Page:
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Daily News Building
Empire State Building
George Washington Bridge
Grand Central Station
Metropolitan Life Building
New York Hospital
New York Pubilc Library
3rd Ave El
Newly developed buildings were rising all over the southern part of this borough. Around 1915, the family moved to the South Bronx and settled on Charlotte Street, which contained a whole new line of tenement buildings. But these buildings were new, clean and had a new convenience, steam heat that was very appealing to potential new tenants. The streets were less crowded than the lower east side; however, the closest school, Morris High, was a good mile away. Since school buses were a vision of the future, Joe and his two brothers, Sam and Max would make the daily mile long trek along Boston Post Road to Morris High School and return at the end of the day. There were no complaints.
In the 1920s, Joe took up photography and became the president of a camera club. Besides the hundreds of photographs of family and friends that Joe took at that time and later, Joe would take the subway downtown to Manhattan and photograph the new buildings that were making their mark on the expanding Manhattan skyline. Structures that reflect the famous art deco style were changing the face of New York and most every photograph depicted on this website is a reflection of that change.
Joe used a simple Brownie box camera that didn't contain any fancy aperture or shutter speed features. No auto focus or auto film rewind and the camera's mechanics and optics of then could be found in a one of today's toys; yet, with this simple technology, Joe's photos leaves an impact - a snapshot of a city from decades past.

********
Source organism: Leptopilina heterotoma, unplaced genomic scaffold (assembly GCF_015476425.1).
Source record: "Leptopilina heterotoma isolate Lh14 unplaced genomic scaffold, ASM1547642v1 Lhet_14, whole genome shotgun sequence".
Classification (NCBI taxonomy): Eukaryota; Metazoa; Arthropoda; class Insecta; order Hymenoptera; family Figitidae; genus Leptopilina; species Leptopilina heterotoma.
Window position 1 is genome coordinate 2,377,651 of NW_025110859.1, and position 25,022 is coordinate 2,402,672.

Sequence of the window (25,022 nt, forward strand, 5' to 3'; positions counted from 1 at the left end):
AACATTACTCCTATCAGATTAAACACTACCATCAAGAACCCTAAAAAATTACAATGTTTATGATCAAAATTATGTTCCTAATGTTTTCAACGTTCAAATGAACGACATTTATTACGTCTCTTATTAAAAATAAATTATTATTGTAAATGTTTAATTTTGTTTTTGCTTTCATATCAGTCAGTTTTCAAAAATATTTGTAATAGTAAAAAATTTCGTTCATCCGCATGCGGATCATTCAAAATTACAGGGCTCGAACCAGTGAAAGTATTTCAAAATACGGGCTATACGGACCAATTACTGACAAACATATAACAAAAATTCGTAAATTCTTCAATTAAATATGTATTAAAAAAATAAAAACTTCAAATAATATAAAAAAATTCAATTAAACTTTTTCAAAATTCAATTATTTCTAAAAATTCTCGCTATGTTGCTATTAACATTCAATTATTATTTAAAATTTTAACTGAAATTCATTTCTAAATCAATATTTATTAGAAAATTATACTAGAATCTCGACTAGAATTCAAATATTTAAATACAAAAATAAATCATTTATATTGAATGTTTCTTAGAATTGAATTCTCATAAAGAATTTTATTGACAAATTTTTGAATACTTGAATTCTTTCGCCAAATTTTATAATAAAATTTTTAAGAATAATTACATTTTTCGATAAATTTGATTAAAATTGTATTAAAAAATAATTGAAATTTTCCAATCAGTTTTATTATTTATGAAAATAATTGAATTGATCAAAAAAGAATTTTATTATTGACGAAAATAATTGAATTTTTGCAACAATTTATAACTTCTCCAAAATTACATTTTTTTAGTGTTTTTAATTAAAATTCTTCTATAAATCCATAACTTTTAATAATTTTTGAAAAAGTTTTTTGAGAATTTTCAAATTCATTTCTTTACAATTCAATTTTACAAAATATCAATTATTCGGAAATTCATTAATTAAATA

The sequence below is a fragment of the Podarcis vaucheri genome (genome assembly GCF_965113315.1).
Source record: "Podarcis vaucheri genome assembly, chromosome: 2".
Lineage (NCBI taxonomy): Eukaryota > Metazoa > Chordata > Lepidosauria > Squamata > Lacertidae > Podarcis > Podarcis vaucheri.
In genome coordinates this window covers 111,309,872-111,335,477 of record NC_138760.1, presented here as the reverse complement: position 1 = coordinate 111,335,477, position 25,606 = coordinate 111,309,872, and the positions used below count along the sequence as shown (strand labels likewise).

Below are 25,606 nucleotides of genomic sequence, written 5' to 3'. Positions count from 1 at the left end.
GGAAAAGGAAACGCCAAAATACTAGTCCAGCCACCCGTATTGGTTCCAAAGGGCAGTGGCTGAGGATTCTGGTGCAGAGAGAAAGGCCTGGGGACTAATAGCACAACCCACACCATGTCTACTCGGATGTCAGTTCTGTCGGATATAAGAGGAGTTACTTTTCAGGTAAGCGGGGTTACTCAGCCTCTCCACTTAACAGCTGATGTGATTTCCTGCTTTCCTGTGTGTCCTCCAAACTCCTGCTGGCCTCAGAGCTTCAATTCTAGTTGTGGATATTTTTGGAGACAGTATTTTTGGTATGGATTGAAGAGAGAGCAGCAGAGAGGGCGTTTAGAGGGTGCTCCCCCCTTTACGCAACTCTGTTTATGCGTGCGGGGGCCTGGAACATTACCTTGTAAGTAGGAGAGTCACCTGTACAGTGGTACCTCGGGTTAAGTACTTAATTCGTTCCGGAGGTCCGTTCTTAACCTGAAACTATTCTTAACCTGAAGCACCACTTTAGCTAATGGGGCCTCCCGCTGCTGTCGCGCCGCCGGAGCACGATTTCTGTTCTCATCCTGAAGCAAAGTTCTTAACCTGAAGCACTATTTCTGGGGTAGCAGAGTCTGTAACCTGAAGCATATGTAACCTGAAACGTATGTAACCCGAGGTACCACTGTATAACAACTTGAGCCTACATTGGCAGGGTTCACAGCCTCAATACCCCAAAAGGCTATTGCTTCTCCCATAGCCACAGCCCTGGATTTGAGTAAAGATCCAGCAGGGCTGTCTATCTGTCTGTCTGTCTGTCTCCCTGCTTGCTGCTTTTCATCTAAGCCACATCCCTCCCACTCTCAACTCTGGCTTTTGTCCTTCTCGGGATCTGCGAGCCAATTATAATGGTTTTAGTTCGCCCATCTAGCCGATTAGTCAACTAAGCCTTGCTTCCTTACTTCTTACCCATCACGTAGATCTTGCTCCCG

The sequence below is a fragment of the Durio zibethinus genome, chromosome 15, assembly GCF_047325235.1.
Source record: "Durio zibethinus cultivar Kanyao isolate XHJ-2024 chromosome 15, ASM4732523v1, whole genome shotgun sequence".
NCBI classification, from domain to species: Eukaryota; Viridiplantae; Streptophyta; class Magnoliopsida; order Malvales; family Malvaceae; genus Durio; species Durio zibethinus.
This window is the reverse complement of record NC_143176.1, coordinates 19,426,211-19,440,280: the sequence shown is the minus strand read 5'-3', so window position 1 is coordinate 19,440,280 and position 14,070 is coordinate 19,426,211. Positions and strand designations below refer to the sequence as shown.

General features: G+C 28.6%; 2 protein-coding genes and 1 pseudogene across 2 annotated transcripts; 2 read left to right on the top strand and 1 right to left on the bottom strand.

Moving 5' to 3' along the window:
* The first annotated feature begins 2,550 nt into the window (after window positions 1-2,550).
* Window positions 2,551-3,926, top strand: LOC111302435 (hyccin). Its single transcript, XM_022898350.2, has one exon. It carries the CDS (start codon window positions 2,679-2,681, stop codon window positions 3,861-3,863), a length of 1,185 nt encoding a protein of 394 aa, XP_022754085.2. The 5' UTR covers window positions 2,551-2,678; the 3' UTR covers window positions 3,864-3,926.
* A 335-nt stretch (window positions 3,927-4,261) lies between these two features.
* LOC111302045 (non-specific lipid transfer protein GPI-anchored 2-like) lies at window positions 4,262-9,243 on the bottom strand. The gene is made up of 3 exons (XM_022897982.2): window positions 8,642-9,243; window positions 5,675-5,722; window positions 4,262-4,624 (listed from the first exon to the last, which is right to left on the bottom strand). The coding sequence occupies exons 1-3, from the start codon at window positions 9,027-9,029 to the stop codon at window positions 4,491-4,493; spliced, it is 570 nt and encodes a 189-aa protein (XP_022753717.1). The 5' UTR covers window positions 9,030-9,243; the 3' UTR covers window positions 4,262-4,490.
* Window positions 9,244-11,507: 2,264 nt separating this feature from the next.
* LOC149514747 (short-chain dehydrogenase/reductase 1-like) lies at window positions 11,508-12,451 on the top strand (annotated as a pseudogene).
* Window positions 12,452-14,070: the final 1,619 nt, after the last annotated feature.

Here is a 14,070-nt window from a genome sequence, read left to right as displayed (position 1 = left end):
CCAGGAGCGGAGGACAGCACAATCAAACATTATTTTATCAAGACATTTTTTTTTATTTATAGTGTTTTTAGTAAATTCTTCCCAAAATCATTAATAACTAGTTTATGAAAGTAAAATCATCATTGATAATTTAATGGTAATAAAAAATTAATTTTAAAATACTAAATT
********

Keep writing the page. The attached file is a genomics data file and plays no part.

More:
historyinphotos.com contains numerous features, such as Time Zone, a fascinating look of the transition between early New York and New York of the 1990s. Amazingly, some changes are trivial between these years, but what makes Time Zone most unique is that the same man - Joseph Sachs, took these pictures some 70 years apart!Tune in on the people, the cars and the buildings and you may feel a transition into the past. Whether you love photography, architecture, history or New York City, we are sure you will enjoy this gallery of old New York as seen by the eyes of a devoted New Yorker, American and experienced photographer.
Joe Sach's son, Steve is a professional photographer, who travels the United States and abroad with his digital DSLR cameras. (See Visions of the World). He is a partnered photographer with Brown Photography Studios, located in Queens, New York and is a member of the The Professional Photographers Society of Greater New York.Interested in purchasing prints of these fabulous photos of New York in the Swing Era? Visit our Visions of NY merchandise site! Here you can view and purchase photos, t-shirts, mugs, mousepads and an assortment of additional items. You will also find photos of old New York not shown in our current site.